• About Farm School

    "There are obviously two educations. One should teach us how to make a living and the other how to live."
    James Adams, from his essay "To 'Be' or to 'Do': A Note on American Education", 1929

    We're a Canadian family of five, farming, home schooling, and building our own house. I'm nowhere near as regular a blogger as I used to be.

    The kids are 18/Grade 12, 16/Grade 11, and 14/Grade 10.

    Contact me at becky(dot)farmschool(at)gmail(dot)com

  • Notable Quotables

    "If you want a golden rule that will fit everybody, this is it: Have nothing in your houses that you do not know to be useful, or believe to be beautiful."
    William Morris, from his lecture "The Beauty of Life"

    "‘Never look at an ugly thing twice. It is fatally easy to get accustomed to corrupting influences."
    English architect CFA Voysey (1857-1941)

    "The world of books is the most remarkable creation of man. Nothing else that he builds ever lasts. Monuments fall, nations perish, civilizations grow old and die out; and, after an era of darkness, new races build others. But in the world of books are volumes that have seen this happen again and again, and yet live on, still young, still as fresh as the day they were written, still telling men’s hearts of the hearts of men centuries dead."
    Clarence Day

    "Anyone who has a library and a garden wants for nothing."
    Cicero

    "Histories make men wise; poets, witty; the mathematics, subtile; natural philosophy, deep; moral, grave; logic and rhetoric, able to contend."
    Sir Francis Bacon, "Essays"

    "The chief aim of education is to show you, after you make a livelihood, how to enjoy living; and you can live longest and best and most rewardingly by attaining and preserving the happiness of learning."
    Gilbert Highet, "The Immortal Profession: The Joys of Teaching and Learning"

    "Good judgment comes from experience. Experience comes from bad judgment."
    Walter Wriston

    "I'd like to give you a piece of my mind."
    "Oh, I couldn't take the last piece."
    Ginger Rogers to Frances Mercer in "Vivacious Lady" (1938)

    "No race can prosper till it learns that there is as much dignity in tilling a field as in writing a poem."
    Booker T. Washington

    "Please accept my resignation. I don’t care to belong to any club that will have me as a member."
    Attributed to Groucho Marx in "The Groucho Letters" by Arthur Sheekman

    "If you can't say something good about someone, sit right here by me."
    Alice Roosevelt Longworth

    "If we bring a little joy into your humdrum lives, we feel all our hard work ain't been in vain for nothin'."
    Jean Hagen as "Lina Lamont" in "Singin' in the Rain" (1952)
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  • Copyright © 2005-2016 Please do not use any of my words or my personal photographs without my express permission.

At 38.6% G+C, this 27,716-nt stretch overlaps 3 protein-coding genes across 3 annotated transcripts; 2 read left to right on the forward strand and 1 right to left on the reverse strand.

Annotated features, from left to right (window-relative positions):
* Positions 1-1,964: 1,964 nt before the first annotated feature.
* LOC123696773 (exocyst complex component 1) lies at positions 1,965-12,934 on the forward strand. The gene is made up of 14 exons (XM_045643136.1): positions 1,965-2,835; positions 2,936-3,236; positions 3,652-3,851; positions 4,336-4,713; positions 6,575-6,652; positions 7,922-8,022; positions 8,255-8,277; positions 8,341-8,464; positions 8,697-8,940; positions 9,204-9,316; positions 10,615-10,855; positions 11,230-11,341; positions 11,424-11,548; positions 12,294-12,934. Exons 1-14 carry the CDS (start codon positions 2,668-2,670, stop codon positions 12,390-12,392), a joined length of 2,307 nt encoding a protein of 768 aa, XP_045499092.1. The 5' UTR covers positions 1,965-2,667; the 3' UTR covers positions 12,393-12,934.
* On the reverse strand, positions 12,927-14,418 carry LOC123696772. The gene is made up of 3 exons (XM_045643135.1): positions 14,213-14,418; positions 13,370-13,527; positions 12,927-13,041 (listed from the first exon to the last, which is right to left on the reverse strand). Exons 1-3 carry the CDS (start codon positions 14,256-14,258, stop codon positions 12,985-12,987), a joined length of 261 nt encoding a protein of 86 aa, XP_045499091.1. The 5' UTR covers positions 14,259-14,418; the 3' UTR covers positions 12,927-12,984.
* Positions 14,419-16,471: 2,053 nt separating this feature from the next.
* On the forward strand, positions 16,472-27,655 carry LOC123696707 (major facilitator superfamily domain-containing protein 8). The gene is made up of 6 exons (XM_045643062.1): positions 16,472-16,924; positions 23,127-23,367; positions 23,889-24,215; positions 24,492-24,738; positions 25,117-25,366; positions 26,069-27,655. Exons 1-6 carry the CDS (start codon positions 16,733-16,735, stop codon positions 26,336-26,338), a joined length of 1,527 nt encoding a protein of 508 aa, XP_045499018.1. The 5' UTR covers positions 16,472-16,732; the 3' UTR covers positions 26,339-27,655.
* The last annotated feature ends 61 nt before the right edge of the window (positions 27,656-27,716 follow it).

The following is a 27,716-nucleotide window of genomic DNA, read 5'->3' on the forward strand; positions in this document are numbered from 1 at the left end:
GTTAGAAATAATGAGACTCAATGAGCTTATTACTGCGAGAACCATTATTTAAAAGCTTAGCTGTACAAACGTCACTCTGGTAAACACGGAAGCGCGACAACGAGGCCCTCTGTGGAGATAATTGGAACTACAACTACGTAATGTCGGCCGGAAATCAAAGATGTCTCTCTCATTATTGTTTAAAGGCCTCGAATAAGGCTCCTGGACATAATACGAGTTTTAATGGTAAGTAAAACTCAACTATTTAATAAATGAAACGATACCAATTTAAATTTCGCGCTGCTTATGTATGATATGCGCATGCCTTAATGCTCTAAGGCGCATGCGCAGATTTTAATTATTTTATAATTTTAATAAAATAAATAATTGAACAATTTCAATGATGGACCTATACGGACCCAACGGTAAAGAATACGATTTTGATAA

Christmas Eve: In appreciation of Dudley

(as well as Clarence) at Christmas, from Verlyn Klinkenborg, in today’s Times,

We watched “The Bishop’s Wife” at our house the other night. Some years at Christmas we hang a wreath from the kitchen door, and some years we decorate a tree. But we always find an evening to watch “The Bishop’s Wife.” The camera hovers in the night over a lamp-lit city and descends onto its snow-fallen streets, which are thick with Christmas. Then comes Cary Grant, playing an angel named Dudley, the rather oblique answer to David Niven’s — the bishop’s — prayers. I suppose it is only natural for an angel in 1947, the year “The Bishop’s Wife” was released, to be supremely well tailored and to say, as a token of his celestial nature, that he never “uses” a hat. …

Most Christmas movies are tales of redemptive hysteria — witness the stuttering ecstasy of Alastair Sim in “A Christmas Carol” or Jimmy Stewart’s desperate happiness in the last scenes of “It’s a Wonderful Life.” I always wonder how the world looked to them a few weeks later, once the giddiness wore off. But “The Bishop’s Wife” is not about redemption. It is about understanding your choices or, perhaps, knowing the true implications of your desires. It alludes to the past but does not depend on recovering it. It looks around this grim world and sees that what it needs is not a cathedral but charity.

This is a modest movie, but it has its exaltations. One is a choir practice at an inner city church directed, angelically, by Dudley, a rehearsal that is as much a symphony in late-1940s plaids, worn by the choirboys, as it is a heralding of salvation. And I am always struck, every year, by the quiet way this movie addresses the atheism of an old history professor, played by the great character actor Monty Woolley. In the end, of course, he is led to church, but he enters quizzically, standing on the steps of St. Timothy’s in the falling snow and looking round as if to wonder what impulse could have brought him there.

You can never have enough angels at Christmas. Besides, as I learned from my mother many, many years ago, what could be better at Christmas than Cary Grant and David Niven, gift wrapped?

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